Yves-Marcel was a dark-eyed, stubble-faced Frenchman who learned to speak English while working on a chicken farm in southern Maryland.  He started out hanging birds on hooks for the scalding tanks, but, after proving himself a diligent and reliable worker, he eventually worked his way up the conveyor belt to “Packaging Assistant”, a role which required him to wrap the headless chickens in plastic to make for the pretty presentation at the grocery.  He hated the job and decided to quit after his co-workers invited him to the 4th Annual Decapitation Derby, an event where each man snapped off his chicken head and gambled monies on which bird body went running the further.  When he refused to participate, the Maryland chicken farmers mocked him, saying a real Frenchman would have guillotined his chicken with pride. Yves-Marcel told them, Many thank you and good lucks with your health.

     Yves-Marcel had a friend, Marisol, studying medicine at Temple University, so he went to stay with her in Philadelphia. Marisol made intimacies with many athletes and she got Yves-Marcel a job working as a maintenance man on boathouse row. He scrubbed the docks, hosed down the boats, and, on Fridays, mopped the shower stalls. Sometimes the crew from UPENN would let him take out one of their old boats and he would row up the Schuylkill River to Manayunk, where he would sit beneath Three Angels Bridge and practice the imagination in English. He enjoyed his time alone on the water, but ultimately he felt like a lost leaf floating along the current to nowhere. He was, he admitted, suffering the depressions.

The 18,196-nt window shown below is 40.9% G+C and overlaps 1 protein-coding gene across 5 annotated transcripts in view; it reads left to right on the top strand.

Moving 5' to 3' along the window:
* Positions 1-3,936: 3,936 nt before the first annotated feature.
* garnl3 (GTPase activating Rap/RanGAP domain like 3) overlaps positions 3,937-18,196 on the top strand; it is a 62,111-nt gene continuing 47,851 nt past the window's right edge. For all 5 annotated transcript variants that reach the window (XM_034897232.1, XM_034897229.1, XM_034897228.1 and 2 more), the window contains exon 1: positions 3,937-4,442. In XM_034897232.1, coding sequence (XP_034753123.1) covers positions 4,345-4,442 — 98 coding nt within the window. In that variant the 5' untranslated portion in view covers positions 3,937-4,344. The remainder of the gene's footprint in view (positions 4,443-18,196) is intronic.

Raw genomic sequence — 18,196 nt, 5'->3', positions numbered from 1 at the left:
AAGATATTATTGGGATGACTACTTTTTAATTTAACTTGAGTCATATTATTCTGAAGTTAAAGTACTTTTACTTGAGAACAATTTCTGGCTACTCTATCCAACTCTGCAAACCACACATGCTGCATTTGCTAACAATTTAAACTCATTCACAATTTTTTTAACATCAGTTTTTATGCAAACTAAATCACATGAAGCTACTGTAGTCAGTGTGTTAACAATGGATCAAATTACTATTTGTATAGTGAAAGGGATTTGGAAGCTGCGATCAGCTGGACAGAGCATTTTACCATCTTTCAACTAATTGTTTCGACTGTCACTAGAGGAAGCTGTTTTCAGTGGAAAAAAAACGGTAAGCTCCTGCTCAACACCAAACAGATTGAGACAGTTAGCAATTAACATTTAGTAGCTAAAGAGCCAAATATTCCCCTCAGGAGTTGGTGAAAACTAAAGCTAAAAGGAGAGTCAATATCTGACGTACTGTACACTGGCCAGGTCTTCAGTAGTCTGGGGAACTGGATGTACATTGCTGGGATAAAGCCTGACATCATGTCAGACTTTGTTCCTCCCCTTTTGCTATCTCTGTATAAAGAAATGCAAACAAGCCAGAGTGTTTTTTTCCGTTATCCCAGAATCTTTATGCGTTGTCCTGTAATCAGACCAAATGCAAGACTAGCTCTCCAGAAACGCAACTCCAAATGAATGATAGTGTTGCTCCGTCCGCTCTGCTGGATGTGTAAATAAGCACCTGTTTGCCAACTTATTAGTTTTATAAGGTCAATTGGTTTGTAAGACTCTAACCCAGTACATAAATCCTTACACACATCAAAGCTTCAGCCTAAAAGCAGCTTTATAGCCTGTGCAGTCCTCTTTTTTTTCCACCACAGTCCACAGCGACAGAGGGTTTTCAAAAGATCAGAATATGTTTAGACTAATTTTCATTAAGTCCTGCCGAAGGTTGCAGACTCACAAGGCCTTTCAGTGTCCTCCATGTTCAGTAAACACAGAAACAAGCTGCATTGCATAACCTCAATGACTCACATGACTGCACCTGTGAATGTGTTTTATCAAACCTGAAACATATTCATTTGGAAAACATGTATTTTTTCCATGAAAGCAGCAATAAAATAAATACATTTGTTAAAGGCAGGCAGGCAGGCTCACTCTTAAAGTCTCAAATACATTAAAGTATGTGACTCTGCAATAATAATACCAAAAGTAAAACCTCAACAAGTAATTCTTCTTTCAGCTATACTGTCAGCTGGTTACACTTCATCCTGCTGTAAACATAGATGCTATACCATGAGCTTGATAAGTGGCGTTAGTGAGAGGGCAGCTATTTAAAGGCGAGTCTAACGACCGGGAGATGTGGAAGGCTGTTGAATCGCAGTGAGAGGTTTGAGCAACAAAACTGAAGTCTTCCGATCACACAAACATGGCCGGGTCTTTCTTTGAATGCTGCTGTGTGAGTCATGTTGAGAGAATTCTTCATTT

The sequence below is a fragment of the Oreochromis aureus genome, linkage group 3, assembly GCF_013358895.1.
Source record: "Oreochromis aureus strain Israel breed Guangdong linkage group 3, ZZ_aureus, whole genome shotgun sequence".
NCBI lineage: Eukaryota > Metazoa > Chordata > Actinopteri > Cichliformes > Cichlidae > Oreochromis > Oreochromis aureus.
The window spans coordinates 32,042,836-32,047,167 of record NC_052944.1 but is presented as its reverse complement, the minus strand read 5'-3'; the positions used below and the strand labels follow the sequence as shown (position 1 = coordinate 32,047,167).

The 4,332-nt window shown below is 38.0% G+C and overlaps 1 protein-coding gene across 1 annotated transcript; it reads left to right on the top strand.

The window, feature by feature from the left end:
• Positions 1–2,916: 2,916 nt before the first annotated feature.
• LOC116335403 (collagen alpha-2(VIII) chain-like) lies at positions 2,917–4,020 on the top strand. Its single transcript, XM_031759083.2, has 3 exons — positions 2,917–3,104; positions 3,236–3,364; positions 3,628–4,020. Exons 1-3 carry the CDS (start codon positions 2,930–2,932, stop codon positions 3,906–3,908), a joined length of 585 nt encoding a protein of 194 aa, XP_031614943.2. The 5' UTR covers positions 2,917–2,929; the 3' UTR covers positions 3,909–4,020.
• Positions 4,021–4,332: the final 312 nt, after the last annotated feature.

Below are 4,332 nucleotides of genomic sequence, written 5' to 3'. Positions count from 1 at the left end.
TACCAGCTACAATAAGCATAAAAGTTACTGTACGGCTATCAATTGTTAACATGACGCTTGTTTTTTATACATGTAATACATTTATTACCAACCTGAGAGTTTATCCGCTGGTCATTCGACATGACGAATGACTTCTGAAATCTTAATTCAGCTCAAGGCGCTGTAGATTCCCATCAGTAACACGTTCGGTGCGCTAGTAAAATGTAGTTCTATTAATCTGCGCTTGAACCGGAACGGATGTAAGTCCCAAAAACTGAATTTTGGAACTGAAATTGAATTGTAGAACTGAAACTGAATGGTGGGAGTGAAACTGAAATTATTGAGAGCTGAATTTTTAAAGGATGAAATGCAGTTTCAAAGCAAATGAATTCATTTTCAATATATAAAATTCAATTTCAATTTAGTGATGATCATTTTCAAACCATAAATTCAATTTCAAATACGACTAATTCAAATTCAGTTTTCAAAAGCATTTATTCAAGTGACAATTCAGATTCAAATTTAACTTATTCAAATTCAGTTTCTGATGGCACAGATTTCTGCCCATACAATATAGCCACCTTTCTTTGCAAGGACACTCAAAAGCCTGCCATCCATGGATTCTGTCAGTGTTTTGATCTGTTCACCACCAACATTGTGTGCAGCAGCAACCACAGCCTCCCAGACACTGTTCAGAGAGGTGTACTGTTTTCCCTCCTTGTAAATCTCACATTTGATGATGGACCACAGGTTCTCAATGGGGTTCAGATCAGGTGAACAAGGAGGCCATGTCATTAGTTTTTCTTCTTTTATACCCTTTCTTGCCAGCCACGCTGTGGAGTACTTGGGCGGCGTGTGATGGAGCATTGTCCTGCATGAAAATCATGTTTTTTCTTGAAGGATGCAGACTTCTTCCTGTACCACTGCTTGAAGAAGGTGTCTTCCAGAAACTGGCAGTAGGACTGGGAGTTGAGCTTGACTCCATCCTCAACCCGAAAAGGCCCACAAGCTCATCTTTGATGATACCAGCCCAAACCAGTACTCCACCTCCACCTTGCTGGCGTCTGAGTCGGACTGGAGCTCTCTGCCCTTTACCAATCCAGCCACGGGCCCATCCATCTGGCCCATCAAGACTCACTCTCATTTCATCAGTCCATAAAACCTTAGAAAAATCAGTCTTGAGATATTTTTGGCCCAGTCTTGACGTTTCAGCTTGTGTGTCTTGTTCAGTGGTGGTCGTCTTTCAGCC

Winter came and the boathouses closed and Yves-Marcel headed north to New York City. His brother lived there, and even though they hadn’t talked in years, Yves-Marcel knew that brothers love each other like magnets and metals. And he was right. His brother, Matthieu, took him in and let him sleep on the floor of his studio apartment in Harlem. Matthieu had a low-level job at a publishing company, but he was very proud and could speak English as smooth as baby bottoms. Matthieu introduced Yves-Marcel to a man called Rob Robinson, and Rob Robinson paid Yves-Marcel to walk his dogs (both Beagles) through Central Park twice a day. It was on one of these walks that Yves-Marcel saw a pale redheaded girl that sung musicals to (his) soul. Her name was Waverly.